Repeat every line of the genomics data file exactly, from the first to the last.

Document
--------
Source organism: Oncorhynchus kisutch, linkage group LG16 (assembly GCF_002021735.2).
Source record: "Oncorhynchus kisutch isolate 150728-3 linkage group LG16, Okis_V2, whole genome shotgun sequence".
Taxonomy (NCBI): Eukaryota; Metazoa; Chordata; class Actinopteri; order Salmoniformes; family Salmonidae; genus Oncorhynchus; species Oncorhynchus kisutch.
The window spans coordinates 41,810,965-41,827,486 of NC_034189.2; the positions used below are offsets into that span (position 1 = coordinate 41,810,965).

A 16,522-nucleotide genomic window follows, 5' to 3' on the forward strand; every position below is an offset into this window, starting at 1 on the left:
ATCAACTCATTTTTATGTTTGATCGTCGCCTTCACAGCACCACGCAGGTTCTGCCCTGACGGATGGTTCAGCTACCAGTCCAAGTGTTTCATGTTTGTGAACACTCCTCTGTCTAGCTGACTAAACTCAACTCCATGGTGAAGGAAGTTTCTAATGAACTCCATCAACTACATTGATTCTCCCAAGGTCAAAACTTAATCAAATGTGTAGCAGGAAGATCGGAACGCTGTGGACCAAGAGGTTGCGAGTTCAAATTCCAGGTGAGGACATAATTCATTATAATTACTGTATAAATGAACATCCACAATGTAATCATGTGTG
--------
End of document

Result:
Source organism: Oncorhynchus kisutch, linkage group LG16 (assembly GCF_002021735.2).
Source record: "Oncorhynchus kisutch isolate 150728-3 linkage group LG16, Okis_V2, whole genome shotgun sequence".
Taxonomy (NCBI): Eukaryota; Metazoa; Chordata; class Actinopteri; order Salmoniformes; family Salmonidae; genus Oncorhynchus; species Oncorhynchus kisutch.
The window spans coordinates 41,810,965-41,827,486 of NC_034189.2; the positions used below are offsets into that span (position 1 = coordinate 41,810,965).

A 16,522-nucleotide genomic window follows, 5' to 3' on the forward strand; every position below is an offset into this window, starting at 1 on the left:
ATCAACTCATTTTTATGTTTGATCGTCGCCTTCACAGCACCACGCAGGTTCTGCCCTGACGGATGGTTCAGCTACCAGTCCAAGTGTTTCATGTTTGTGAACACTCCTCTGTCTAGCTGACTAAACTCAACTCCATGGTGAAGGAAGTTTCTAATGAACTCCATCAACTACATTGATTCTCCCAAGGTCAAAACTTAATCAAATGTGTAGCAGGAAGATCGGAACGCTGTGGACCAAGAGGTTGCGAGTTCAAATTCCAGGTGAGGACATAATTCATTATAATTACTGTATAAATGAACATCCACAATGTAATCATGTGTG